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ARS Home » Northeast Area » Beltsville, Maryland (BARC) » Beltsville Agricultural Research Center » Animal Genomics and Improvement Laboratory » Research » Publications at this Location » Publication #327362

Title: Identifying and calling insertions, deletions, and single-base mutations efficiently from sequence data

item Vanraden, Paul
item Bickhart, Derek
item O'CONNELL, JEFFREY - University Of Maryland

Submitted to: Journal of Dairy Science
Publication Type: Abstract Only
Publication Acceptance Date: 4/21/2016
Publication Date: 7/9/2016
Citation: Van Raden, P.M., Bickhart, D.M., O'Connell, J.R. 2016. Identifying and calling insertions, deletions, and single-base mutations efficiently from sequence data. Journal of Dairy Science. 99(E-Suppl. 1)/Journal of Animal Science. 94(E-Suppl. 5):140(abstr. 0302).

Interpretive Summary:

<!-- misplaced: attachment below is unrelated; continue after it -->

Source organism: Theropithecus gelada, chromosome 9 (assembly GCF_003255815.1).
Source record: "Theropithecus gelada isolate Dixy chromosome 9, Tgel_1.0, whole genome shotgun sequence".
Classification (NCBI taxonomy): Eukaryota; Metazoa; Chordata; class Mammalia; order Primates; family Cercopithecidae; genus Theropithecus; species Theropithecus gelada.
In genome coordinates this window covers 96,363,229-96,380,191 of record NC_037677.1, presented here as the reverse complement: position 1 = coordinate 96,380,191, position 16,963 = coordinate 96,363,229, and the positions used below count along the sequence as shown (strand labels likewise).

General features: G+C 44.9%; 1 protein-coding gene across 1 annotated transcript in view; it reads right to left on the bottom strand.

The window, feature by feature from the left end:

Technical Abstract: Whole genome sequencing studies can directly identify causative mutations for subsequent use in genomic evaluations, but sequence variant identification is a lengthy and sometimes inaccurate process. The speed and accuracy of identifying small insertions and deletions of sequence, collectively termed INDELs, can be improved by calling variants while aligning sequence reads. Those two steps are separate in current algorithms. Program findmap stores all previously known variants in memory, calls alleles for those, and outputs potential new variants. The algorithm uses a string pattern hash to store the entire reference genome in a rapidly accessed table. If both ends of a paired end read do not align fully, the length of a potential indel within the read is calculated from the map location differences for 2 partial matches. The algorithm then finds the indel location and checks if the full read matches after accounting for the indel. Potential indels detected by findmap are checked and edited by program findvar for consistency across reads. New variants from findvar were compared to those from GATK UnifiedGenotyper and from SamTools after BWA alignment. Accuracy of detection was examined using reads simulated from cattle reference map UMD3.1 for 10 animals with 10x coverage and including 38,062,190 SNPs, 532,179 insertions, and 1,127,620 deletions from run5 of the 1,000 bull genomes project. Half of the variants were simulated as heterozygous, one fourth homozygous alternate, and one fourth homozygous reference. For the homozygous alternate variants, findvar found 99.8% of SNPs, 75% of insertions, and 63% of deletions; GATK found 99.4%, 67%, and 68%; and SamTools found 99.8%, 12%, and 18%, respectively. For heterozygotes, findvar found 99.1%, 66%, and 52%; GATK found 99.0%, 62%, and 66%; and SamTools found 98.2%, 9%, and 11%, respectively. False positives as percentages of true variants were 18%, 4%, and 4% from findvar; 16%, 28%, and 18% from GATK; and 47%, 2%, and 1% from SamTools, respectively. Read depth was 85.9 from findmap / findvar, 96.1 from BWA / GATK, and 84.3 from BWA / SamTools. With 10 processors, clock times were 106 hours for BWA, 25 hours for GATK, 11 hours for SamTools, 3 hours for findmap, and 1 hour for findvar. The new software is freely available, with algorithms 10-30 times faster than current strategies for calling known and identifying new variants. Accuracy is improved by accounting for DNA variants while aligning sequence data.